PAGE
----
The Lofty Spirituality of The Old Testament: Romans 4:8 –15

By Roger Salter
February, 2016

The lofty spirituality of the Old Testament is illustrated in the rite or sacrament of circumcision. This divine imposition represented the highest obligations of man accompanying the supreme blessings of eternal redemption freely granted by God. Circumcision is of the utmost significance in its Abrahamic context – not so much as the minor operation on the male foreskin but as a physical token of the interior operations of divine grace within the human heart.

Circumcision committed man to obedience and holiness. He was to replicate in his person and life the perfection of the moral law; to maintain the image of God in human nature and behaviour. Emphatically under Moses circumcision imparted the conviction of sin. There was no-one capable of divinely required purity and perfection. Pronouncedly through the preceding experience of Abraham circumcision denoted the features of the way of salvation which even the waywardness of Israel, struggling under the law, could not annul. Both Abraham and Moses were men of the message of grace. Abraham learned that grace was unconditional. Moses taught that it could not be earned. Each taught grace via varying nuances. The Promise prevailed through the ministries of both men. Abraham preached the sovereign freedom and freeness of grace. Moses annihilated the human assumption that salvation could be merited. Promise succeeded in the salvation of man. Performance attained nothing but increased condemnation. Law, in Mosaic conviction, was a cul-de-sac on the precipice of perdition. Electing love was exhibited in Abraham and he displayed the raw material of the Covenant of Grace to be moulded to perfection by the Lord Jesus.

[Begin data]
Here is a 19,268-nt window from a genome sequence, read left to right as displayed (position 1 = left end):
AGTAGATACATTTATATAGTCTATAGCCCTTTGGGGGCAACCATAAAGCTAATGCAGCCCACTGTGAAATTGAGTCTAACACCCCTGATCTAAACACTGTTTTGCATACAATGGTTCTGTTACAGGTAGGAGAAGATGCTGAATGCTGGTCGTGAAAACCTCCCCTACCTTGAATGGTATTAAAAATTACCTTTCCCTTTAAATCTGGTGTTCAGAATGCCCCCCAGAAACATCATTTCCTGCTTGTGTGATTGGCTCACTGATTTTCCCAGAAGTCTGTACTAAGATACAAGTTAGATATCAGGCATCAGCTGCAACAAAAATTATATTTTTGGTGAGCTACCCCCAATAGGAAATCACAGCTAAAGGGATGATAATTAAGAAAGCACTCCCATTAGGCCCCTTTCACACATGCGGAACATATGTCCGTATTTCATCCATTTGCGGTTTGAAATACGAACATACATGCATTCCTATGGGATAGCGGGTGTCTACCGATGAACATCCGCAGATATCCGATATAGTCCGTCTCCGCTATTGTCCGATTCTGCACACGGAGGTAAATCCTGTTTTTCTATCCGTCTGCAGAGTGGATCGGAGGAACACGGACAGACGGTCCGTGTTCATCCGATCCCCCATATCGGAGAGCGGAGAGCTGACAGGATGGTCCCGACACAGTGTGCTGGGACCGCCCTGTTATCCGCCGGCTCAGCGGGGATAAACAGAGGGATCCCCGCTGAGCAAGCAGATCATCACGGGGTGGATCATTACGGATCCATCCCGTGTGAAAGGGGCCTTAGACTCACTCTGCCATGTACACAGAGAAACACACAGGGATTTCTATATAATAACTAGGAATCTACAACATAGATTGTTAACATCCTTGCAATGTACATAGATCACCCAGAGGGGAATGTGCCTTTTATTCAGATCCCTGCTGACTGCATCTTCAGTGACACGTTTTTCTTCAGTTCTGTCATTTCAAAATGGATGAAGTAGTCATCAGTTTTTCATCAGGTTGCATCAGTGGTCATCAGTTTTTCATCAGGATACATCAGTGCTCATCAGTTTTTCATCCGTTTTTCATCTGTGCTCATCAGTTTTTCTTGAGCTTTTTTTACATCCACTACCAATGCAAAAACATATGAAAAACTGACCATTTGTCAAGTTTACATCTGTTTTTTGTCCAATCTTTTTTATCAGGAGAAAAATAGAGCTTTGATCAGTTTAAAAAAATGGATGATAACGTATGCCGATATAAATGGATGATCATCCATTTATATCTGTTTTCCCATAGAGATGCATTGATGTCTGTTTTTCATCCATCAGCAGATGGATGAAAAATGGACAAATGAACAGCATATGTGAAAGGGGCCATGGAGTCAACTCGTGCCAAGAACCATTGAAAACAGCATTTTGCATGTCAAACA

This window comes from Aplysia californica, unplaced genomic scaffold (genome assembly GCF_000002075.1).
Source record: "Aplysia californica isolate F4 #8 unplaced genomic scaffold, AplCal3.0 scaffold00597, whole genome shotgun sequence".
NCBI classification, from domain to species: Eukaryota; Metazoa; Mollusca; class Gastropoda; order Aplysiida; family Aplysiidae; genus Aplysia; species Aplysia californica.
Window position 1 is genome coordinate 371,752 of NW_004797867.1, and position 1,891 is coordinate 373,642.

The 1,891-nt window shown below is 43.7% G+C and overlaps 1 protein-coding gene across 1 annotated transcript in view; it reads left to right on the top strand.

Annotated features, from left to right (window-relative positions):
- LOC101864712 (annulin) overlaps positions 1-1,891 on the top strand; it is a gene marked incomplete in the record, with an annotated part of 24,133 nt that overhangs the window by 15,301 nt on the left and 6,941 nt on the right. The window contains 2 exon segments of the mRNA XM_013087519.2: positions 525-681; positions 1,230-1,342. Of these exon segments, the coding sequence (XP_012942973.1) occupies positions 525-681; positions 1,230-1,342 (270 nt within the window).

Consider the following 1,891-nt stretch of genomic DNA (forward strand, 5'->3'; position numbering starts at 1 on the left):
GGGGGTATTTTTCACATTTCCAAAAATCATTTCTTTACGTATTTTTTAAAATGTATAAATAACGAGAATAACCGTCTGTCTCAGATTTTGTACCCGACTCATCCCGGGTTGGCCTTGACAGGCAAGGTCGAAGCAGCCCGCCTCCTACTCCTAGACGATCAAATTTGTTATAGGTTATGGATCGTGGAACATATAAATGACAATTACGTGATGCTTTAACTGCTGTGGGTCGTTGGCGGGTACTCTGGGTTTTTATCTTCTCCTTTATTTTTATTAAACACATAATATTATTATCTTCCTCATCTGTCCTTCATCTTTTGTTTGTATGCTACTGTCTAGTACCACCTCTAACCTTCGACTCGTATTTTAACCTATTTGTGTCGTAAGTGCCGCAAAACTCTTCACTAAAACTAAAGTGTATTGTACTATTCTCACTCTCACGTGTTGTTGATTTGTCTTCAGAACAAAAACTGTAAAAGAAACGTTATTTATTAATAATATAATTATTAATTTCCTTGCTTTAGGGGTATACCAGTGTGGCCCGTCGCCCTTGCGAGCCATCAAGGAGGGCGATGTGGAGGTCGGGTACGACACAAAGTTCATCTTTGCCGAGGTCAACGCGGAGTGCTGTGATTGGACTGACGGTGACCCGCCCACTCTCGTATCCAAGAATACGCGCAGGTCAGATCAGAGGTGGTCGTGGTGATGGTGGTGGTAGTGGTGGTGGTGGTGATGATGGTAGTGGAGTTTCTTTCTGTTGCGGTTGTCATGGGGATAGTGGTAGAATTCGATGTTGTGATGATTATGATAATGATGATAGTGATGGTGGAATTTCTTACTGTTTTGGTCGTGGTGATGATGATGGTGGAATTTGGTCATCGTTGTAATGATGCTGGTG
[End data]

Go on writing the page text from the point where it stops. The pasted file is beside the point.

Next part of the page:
The initial stages in the rescue of man are regeneration and justification. These benefits were sealed to Abraham in his circumcision. The commencement of the purification of his nature and the amendment of his reputation from that of a renegade individual to a righteous person. Works were excluded from Abraham’s divine acceptance. His worth was not a factor. He could lodge his confidence in the work of God – regeneration and justification, signalled to him in the sign of circumcision, the certification of his salvation, but not of its essence. Circumcision encapsulated the greatest blessings that God would bestow upon his chosen ones i.e. Renewed nature (new birth), and Right relationship with God. Circumcision was no mean thing in its meaning, although it was no way equivalent to the interior works of grace – the act of renovation and the gift of faith. In effect it pointed prophetically to the salvation wrought by Christ. We share happily in Luther’s technical anachronism – the bold license to assert that in the final outcome Abraham was a “Christian” for we Christians are saved in the same manner as he. We may be allowed to be guilty of this sanctified incorrectness.